In Part One of this ongoing series, I posed this question: Have you ever thought about who—or what—you would want to be if you could be any fictional character from a cartoon, comic book, comic strip, game, animated movie, or a literary work? Then I presented and ruled out my first choice because, yes, you are allowed to change your mind. After that, in Part Two and Part Three, I proceeded to present my second and third choice, both of which I also ruled out, for reasons I explained. Now, in Part Four, I am going to present my fourth–and final–choice, for reasons that I will also explain. So, aren’t you relieved that my personal journey toward resolution has at last come to an end? (You really don’t need to answer because I know you are.) Read more
Part Two: Five Comic Book Films Worth Watching
Every comic book reader is going to have his or her own idea of what is a successful translation of source material to film. This list is entirely my personal opinion.
1) Scott Pilgrim vs the World
Based on the Scott Pilgrim series, this film somehow manages to capture all of the awkward magical oddities of the series in live action. While there is something really enticing about the art series of the comics, the movie mimics that tone with its tight pacing, bright visuals, video game gags, information panels, and humor.
One of the most beautiful translations of comic art to animation, this autobiographical film perfectly captures the story it’s based on. With good reason, since the film was written and directed by Marjane Satrapi, the author and artist of the comic.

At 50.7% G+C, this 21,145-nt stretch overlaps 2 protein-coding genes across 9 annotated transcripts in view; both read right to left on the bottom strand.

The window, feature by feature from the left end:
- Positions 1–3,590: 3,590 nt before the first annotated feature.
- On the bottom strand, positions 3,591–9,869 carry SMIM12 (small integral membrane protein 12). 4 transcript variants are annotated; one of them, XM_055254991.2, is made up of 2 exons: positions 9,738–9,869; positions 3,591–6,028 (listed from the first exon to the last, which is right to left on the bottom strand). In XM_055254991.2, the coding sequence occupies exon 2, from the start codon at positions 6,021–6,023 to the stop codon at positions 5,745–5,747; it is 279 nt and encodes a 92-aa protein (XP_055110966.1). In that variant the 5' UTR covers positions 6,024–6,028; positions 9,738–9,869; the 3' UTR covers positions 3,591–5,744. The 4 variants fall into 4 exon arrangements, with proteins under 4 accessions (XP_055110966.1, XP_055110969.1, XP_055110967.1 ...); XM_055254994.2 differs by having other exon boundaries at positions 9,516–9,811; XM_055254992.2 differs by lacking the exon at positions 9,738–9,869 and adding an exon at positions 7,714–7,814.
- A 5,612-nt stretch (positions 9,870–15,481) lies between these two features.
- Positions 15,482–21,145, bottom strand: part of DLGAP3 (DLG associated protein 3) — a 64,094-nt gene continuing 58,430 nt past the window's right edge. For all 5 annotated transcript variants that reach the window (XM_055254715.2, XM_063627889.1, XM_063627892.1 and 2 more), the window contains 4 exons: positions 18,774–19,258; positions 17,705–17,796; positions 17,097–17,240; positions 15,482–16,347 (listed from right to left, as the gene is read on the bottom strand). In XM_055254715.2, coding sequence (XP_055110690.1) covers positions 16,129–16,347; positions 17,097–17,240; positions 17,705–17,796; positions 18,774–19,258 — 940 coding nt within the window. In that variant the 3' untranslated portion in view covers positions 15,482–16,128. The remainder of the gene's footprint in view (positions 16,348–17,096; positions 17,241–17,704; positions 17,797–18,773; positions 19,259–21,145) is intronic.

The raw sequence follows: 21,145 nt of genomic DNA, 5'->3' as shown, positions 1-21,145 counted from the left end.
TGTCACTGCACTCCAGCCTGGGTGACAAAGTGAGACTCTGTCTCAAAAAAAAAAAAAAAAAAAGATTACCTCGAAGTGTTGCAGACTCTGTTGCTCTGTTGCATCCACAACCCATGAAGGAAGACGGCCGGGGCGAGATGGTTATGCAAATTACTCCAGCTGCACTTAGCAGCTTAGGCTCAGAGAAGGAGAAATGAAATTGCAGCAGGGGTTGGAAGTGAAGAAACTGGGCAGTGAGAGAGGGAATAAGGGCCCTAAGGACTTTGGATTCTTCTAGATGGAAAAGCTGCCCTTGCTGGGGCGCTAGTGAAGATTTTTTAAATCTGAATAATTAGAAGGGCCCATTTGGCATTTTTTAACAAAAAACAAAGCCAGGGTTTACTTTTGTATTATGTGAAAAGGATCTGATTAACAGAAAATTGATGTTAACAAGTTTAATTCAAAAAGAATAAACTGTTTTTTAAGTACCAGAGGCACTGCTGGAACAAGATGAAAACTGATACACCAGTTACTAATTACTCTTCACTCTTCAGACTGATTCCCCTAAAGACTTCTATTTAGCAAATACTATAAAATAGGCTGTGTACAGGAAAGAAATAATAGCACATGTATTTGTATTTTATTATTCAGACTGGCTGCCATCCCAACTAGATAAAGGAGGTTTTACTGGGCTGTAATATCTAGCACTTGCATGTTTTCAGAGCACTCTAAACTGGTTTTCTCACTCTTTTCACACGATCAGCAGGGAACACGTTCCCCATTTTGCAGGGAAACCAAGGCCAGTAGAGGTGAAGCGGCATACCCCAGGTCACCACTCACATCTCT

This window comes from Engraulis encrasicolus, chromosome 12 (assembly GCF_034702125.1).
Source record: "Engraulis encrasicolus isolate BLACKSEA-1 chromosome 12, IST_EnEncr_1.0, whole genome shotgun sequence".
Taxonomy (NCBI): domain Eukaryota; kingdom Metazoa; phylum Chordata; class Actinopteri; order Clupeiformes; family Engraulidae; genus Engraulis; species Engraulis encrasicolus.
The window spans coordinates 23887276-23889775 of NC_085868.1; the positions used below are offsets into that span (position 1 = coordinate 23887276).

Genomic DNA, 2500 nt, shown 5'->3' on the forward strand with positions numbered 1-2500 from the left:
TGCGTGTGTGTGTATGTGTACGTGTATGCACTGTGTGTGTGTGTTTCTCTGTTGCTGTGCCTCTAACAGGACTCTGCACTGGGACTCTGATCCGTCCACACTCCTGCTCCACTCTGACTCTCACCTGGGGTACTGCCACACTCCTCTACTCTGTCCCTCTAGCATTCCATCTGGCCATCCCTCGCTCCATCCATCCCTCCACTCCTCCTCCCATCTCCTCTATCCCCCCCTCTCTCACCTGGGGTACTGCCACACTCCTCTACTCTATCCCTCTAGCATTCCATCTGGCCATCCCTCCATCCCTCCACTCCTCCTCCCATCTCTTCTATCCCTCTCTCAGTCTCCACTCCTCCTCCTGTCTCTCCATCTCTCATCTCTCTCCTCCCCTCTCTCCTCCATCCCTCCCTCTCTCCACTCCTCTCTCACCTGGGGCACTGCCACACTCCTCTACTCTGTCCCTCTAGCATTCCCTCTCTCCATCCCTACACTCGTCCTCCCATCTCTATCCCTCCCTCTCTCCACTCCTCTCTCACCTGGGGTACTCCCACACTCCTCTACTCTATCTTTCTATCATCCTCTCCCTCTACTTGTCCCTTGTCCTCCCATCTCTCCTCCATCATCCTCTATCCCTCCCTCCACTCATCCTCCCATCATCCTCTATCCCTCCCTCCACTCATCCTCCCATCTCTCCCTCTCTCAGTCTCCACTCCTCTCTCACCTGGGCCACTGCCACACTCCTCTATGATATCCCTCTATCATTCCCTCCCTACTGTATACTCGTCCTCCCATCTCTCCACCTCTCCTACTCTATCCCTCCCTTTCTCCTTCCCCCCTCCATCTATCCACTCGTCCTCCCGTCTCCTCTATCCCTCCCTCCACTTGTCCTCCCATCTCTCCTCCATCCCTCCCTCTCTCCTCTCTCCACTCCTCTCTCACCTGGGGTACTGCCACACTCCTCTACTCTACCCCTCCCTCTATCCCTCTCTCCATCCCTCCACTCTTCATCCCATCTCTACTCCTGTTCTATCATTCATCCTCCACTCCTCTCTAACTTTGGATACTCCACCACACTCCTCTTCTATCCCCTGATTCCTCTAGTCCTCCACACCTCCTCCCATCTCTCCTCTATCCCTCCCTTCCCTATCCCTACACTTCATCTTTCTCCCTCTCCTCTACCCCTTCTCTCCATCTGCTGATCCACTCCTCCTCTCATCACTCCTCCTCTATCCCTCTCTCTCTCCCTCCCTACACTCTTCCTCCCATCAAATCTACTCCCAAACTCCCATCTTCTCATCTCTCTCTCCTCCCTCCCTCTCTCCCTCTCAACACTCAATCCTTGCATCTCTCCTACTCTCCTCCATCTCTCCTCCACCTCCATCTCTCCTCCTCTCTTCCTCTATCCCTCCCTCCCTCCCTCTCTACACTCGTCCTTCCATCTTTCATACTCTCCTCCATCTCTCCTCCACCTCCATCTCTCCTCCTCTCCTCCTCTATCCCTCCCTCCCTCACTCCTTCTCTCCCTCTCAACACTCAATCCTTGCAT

3) Men in Black
This film is perhaps the Who Framed Roger Rabbit of comic book adaptions. It takes an idea from the source material and then creates an entirely new entity out of it. Normally, this is something that can be frustrating for fans of the comic. In this case, for me, the MIB film is one of my favorites. Lightly based on the second issue of the comic series, it manages to capture the unique ideas from the comic book world and build on them in a new way.
4) Guardians of the Galaxy
One of my current favorite comic book adaptations, this film succeeds in a way that many adaptations don’t. It completely stands on its own. With the many original story super-hero films that keep being made, this film is a wonderful look at how adaptations can–and should–be made. It has a strong, fairly concise story arc that is character driven, and it is full of humor and action. It also manages to stays true to the heart of the 2008 comics without making you feel like you are reading a single issue in an ongoing series.
5) Ghost World
While this quirky, slow moving, coming-of-age story isn’t for everyone, the movie manages to capture the comics cynical protagonist and sharp humor.
Yesterday I took my daughter to see the new Teenage Mutant Ninja Turtles. It wasn’t an excellent movie, but I liked it better than the first one a few years ago. My inner 10-year-old was so giddy seeing characters like Beebop and Rocksteady on the screen! This movie was the movie I had hoped for with the original run of the Turtles films back in the early ’90’s. Read more
My father had a reproduction of Edward Hopper’s famous painting Nighthawks hanging in the living room in our old house at 1714 West Hammond Street.
In previous posts I’ve mentioned several Star Trek fan film projects. One of my favorites is Star Trek Continues–new episodes of the original TV series from 1966-1969.
They have a new episode out for the summer: Come Not Between the Dragons. This episode, which is sixth in the series, features the original crew of Captain Kirk’s Enterprise being pursued by an unknown creature that threatens to destroy the entire ship.